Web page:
Our attraction came from having the same Biblical convictions, life goals,  and beliefs about raising a family.  We were headed down the same path in all the main areas of our lives.  It’s just a noisy path when two extroverts are traveling together. And two introverts can be happily married, of course, walking a much quieter path.

Tweet “Opposites attract” is true for magnets, not marriage.

 

4. It takes two to tango.

If you’re talking about dancing, this is true. But, it can be used to blame both people for a divorce.  The blame can’t always be shared equally.  When a husband has an affair, you’re basically pointing a finger at the wife and implying, “Well, she must have done  something  to send him to another woman’s arms.”  Probably,  that something was being a normal wife. The failings of a woman whose husband is having an affair are usually no different than the failings of those with faithful husbands, and certainly not worthy of the finger pointing.  Even is a woman is the worst wife in the world, an affair still is never, ever, ever her fault.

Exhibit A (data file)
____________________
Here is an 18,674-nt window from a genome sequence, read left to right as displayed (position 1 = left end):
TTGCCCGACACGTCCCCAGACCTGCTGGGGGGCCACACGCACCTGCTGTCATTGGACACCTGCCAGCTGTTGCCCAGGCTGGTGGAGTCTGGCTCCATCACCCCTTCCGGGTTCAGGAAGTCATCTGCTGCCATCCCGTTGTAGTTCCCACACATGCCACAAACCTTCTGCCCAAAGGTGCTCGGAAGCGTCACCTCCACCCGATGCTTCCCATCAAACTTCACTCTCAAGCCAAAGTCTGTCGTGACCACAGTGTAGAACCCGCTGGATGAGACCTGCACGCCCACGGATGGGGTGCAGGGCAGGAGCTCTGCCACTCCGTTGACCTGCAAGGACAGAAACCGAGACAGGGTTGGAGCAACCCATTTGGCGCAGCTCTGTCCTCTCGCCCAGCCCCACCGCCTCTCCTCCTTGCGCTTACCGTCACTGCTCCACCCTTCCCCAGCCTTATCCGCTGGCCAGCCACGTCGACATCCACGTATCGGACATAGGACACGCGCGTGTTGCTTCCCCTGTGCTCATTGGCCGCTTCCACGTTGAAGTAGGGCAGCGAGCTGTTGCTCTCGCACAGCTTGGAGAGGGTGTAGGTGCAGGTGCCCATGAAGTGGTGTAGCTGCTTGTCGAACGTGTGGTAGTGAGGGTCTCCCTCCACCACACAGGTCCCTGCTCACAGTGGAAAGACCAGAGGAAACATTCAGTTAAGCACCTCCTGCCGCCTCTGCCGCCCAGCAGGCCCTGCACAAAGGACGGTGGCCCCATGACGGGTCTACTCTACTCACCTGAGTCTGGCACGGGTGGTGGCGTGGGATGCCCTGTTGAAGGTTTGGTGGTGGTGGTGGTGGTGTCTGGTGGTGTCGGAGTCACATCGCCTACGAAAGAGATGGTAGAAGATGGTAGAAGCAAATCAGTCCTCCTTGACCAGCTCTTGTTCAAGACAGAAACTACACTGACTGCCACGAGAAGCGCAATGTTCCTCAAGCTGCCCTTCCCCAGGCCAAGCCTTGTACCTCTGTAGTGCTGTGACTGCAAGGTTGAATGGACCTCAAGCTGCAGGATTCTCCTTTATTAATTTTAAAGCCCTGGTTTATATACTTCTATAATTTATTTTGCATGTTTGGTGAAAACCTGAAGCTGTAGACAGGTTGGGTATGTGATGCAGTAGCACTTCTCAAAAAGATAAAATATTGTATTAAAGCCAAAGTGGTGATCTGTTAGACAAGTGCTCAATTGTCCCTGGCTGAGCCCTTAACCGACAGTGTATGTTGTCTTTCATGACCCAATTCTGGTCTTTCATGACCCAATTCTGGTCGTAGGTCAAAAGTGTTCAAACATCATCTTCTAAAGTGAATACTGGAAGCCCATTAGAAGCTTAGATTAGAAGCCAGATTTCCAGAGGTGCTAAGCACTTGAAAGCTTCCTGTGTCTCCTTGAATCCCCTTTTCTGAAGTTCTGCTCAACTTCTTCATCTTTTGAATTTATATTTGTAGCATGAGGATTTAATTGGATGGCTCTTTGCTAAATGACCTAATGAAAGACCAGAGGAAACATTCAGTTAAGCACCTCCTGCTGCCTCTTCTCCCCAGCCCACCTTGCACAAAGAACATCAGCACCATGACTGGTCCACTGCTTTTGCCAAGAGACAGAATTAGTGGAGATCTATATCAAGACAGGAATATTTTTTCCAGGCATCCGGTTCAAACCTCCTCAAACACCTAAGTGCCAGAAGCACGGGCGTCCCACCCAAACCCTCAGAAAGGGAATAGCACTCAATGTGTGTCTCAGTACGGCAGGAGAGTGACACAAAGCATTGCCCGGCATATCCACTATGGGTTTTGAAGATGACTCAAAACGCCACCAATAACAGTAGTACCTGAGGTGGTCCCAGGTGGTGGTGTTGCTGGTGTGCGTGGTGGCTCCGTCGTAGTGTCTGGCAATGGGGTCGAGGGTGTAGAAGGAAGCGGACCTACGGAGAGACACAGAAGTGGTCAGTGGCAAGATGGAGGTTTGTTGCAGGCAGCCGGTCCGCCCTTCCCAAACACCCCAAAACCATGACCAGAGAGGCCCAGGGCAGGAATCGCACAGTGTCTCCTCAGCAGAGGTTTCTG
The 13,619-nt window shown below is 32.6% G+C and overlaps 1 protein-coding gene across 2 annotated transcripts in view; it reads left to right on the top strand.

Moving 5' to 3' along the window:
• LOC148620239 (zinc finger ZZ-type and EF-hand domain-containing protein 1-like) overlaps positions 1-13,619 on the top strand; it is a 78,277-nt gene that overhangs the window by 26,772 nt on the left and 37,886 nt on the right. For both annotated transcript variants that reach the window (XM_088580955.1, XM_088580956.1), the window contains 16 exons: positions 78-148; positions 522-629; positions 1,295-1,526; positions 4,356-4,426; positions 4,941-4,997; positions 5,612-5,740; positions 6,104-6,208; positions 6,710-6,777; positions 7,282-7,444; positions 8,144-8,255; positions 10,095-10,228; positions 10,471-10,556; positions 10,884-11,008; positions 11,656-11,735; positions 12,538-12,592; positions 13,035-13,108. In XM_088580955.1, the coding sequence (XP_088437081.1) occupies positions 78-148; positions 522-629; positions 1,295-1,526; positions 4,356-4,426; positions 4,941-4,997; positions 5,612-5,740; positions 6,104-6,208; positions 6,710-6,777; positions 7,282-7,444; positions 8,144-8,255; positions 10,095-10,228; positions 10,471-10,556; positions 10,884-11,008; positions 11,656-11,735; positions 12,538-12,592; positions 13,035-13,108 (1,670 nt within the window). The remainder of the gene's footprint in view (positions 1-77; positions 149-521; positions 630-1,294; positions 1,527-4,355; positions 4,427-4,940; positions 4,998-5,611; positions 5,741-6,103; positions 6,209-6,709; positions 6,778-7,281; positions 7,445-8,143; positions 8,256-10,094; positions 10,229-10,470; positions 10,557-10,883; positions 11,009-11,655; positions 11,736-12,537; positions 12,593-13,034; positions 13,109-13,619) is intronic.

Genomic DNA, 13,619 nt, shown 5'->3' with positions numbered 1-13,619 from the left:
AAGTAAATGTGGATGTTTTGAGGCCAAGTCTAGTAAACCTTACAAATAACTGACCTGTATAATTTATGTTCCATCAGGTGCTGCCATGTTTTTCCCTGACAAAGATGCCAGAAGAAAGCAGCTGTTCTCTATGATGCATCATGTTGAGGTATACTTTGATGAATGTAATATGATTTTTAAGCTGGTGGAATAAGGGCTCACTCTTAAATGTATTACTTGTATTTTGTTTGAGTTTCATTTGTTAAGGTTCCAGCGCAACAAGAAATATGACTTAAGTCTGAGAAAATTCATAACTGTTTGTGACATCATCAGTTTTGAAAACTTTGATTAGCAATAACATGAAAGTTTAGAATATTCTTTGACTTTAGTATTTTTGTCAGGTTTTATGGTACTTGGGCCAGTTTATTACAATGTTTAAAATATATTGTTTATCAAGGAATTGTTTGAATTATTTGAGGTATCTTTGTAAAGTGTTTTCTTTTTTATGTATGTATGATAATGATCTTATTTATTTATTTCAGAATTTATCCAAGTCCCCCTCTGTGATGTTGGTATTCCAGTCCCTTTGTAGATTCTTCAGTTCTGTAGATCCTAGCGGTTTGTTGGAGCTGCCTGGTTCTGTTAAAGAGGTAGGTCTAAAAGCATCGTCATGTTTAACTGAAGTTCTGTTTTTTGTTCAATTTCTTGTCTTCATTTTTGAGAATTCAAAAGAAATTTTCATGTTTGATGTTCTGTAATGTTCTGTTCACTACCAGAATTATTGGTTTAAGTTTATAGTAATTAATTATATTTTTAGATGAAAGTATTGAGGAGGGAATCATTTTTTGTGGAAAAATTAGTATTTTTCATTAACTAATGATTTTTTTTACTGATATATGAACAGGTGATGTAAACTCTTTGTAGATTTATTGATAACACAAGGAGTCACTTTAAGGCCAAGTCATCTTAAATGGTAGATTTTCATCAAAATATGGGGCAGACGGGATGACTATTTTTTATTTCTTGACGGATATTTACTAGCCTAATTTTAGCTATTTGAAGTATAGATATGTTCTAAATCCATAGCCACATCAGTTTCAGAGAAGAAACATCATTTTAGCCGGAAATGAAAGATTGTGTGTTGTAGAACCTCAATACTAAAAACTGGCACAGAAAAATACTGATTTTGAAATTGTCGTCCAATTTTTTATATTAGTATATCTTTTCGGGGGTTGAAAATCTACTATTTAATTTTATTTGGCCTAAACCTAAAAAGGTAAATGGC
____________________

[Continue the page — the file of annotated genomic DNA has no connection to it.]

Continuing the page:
The truth was spoken by Mike, whose wife divorced him after he became a Christian. “It takes two to make a marriage, but it only takes one to make a divorce.” His Divorce Care Bible study is filled with people who wanted to work on their marriage and avoid divorce.  Their spouses didn’t.

Tweet It takes two to tango in dancing, not divorcing.

 

5. If you love me, you agree with me.

In choosing a spouse, it is wise to marry someone who aligns with your convictions, especially in areas you where you aren’t willing to compromise. But in other relationships, you might not be in such close alignment.  Love  for others isn’t based on intellectual and spiritual agreement on your  A – Z  list of beliefs and practices.   You can disagree with a person and still love them completely. Love agrees to disagree.

Parents know that children can make life choices contrary to the Bible and their upbringing.  You don’t agree, but your love doesn’t stop. Siblings may end up living lives  contrary to yours, but it doesn’t mean the relationship has to end. Love is  not a commodity given in approval, it’s a commodity given.

Our Heavenly Father demonstrates that kind of love.  John 3:16 doesn’t say, “For God so loved the people that loved Him,” or “God loved the righteous.”  God loved the world. An example of the love of an earthly father example is the prodigal’s father.  His love didn’t change or diminish over time.